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 Post Posted: Wed Apr 13, 2011 8:38 pm 
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It was brought up on another forum that while E85 has good detonation resistance, it is more sensitive to preignition than gas, even more than 93 octane. I did a search, there is an SAE paper on the subject. I have to wonder though, there are a few things that don't figure. Gasoline has an auto ignition temperature of 536˚, ethanol at 689˚. Gasoline is a mix that starts vaporizing at around 100˚ and ends roughly between 220˚ and 270˚ depending on the fuel, Ethanol is fixed at 173˚. I don't know the curve of cylinder pressure and how it affects the auto ignition temps. Also, while the SAE paper varies a lot of things in the tests, it fixes the RPM at 900. Since we almost never run that low and certainly never under load, I wonder how significant it is for our application. My converter stalls at 5900, certainly no significant load until well over 5000 RPM. Any thoughts?


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 Post Posted: Wed Apr 13, 2011 10:11 pm 
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The detonation and pre-ignition resistance of alcohol when mixed with gasoline is worse than straight alcohols. The OH part of alcohols interacts with the petroleum molecules and reactions happen at much lower temps, it even does it in the tank. Distillation temperature when the 2 are mixed are not simply interpolation between the 2 points. Everything changes. Thats why I dont like domestic E85. They use different percentage mixes, different petroleum grades in different seasons etc. Its a mess. if your going to push boundaries then you need consistency. Either pure Petroleum spirits or pure Alcohols.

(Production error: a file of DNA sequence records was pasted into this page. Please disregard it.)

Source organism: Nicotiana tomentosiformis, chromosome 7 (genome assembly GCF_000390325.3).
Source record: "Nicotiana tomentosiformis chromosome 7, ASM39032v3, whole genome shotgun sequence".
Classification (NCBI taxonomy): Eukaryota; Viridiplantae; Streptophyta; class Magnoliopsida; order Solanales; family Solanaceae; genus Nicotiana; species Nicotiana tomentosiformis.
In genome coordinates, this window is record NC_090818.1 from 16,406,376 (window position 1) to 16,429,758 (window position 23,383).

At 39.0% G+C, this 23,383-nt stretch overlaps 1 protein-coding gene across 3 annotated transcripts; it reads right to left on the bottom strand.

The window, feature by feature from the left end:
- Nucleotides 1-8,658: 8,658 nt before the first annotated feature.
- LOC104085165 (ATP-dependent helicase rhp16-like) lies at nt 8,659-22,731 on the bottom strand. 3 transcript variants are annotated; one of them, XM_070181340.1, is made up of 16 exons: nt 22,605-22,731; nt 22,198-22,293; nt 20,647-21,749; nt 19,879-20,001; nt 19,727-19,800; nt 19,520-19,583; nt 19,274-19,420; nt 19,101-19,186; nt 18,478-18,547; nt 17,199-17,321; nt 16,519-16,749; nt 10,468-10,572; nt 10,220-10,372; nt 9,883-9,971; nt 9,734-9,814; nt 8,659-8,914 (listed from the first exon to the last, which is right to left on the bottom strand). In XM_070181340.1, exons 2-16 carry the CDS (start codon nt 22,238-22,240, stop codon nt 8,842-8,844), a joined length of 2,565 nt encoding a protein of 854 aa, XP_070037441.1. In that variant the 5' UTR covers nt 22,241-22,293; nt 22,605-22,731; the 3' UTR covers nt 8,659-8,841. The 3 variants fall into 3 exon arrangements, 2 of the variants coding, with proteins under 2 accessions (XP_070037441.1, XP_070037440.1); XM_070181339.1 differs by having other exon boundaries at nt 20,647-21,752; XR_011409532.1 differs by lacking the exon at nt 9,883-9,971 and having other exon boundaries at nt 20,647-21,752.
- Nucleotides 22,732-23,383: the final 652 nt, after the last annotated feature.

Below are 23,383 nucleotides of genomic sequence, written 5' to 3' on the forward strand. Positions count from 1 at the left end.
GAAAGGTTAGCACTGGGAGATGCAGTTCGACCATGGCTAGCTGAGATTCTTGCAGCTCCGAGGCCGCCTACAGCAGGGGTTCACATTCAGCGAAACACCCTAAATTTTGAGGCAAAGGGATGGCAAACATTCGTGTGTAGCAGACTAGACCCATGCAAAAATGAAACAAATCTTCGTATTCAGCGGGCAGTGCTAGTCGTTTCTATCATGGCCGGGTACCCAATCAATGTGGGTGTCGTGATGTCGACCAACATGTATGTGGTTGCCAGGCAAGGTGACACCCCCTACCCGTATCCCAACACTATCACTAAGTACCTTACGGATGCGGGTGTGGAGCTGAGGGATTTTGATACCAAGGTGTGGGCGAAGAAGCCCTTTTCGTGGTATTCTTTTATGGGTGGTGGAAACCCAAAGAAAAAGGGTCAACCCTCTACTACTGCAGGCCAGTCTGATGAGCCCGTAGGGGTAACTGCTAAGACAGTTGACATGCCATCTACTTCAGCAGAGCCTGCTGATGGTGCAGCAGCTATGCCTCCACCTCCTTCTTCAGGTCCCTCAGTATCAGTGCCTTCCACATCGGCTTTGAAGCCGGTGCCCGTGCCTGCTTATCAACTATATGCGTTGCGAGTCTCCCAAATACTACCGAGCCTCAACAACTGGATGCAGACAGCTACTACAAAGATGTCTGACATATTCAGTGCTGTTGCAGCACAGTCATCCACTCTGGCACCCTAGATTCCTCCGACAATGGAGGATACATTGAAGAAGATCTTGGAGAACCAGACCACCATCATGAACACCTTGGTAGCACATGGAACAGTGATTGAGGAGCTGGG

I always have doubts about testing at the RPM;s used by scientists because the residual component of a burn has to be countered for in analysis. Doing 900 rpm is a lot different to 7000 in cylinder evacuation etc. I have only ever read one test where I thought they got it all right. The difficulty of testing without uncontrolled events is why this whole game is open slather.


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 Post Posted: Wed Apr 13, 2011 10:56 pm 
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What is funny is the SAE paper suggests E100 is more prone to pre-ignition than E85. ????


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 Post Posted: Thu Apr 14, 2011 1:38 am 
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If they didnt chemically clean the engine when testing between E100 and E85 then its all wrong.
All fuels have some preignition tendency. Just what is preignition? Is it caused by hot spots or cool flame reactions or radical residuals? Bit hard to define all that, Did the testing you read address those issues. Not all SAE stuff is faultless. At 900 rpm there is ample time for cool flame reactions to progress to deflagration. Thats not going to occur at 7000. And then what droplet distribution did they use, how much fuel was gasified at various points in the cycle, what was the AFR spread throughout the chamber, what squish? What compression ratio changes were made from E85 to E100. Compression ratio affects heat build up and starts preignition.


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 Post Posted: Thu Apr 14, 2011 1:54 am 
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This whole subject of detonation etc is really difficult to nail down. My experience is this, I made a special carby once(it wasn't commercially viable but i just did it as an exercise in learning way back when i started) I fitted it to a Toyota 3K engine and modified the head to get 17 to 1 compression ratio. The original carby would not even idle without detonating. My test ran smooth even at 70 degrees advance, there was nothing I could do to make that engine knock. It was not overly rich, in fact it was just normal fuel economy mixtures. It was not anything tricky to stop detonation, all it was was a carby to achieve complete vaporization at all operating ranges. It was sized for full power etc no tricks. That test I did back then showed me what detonation really was, and its not in the books.


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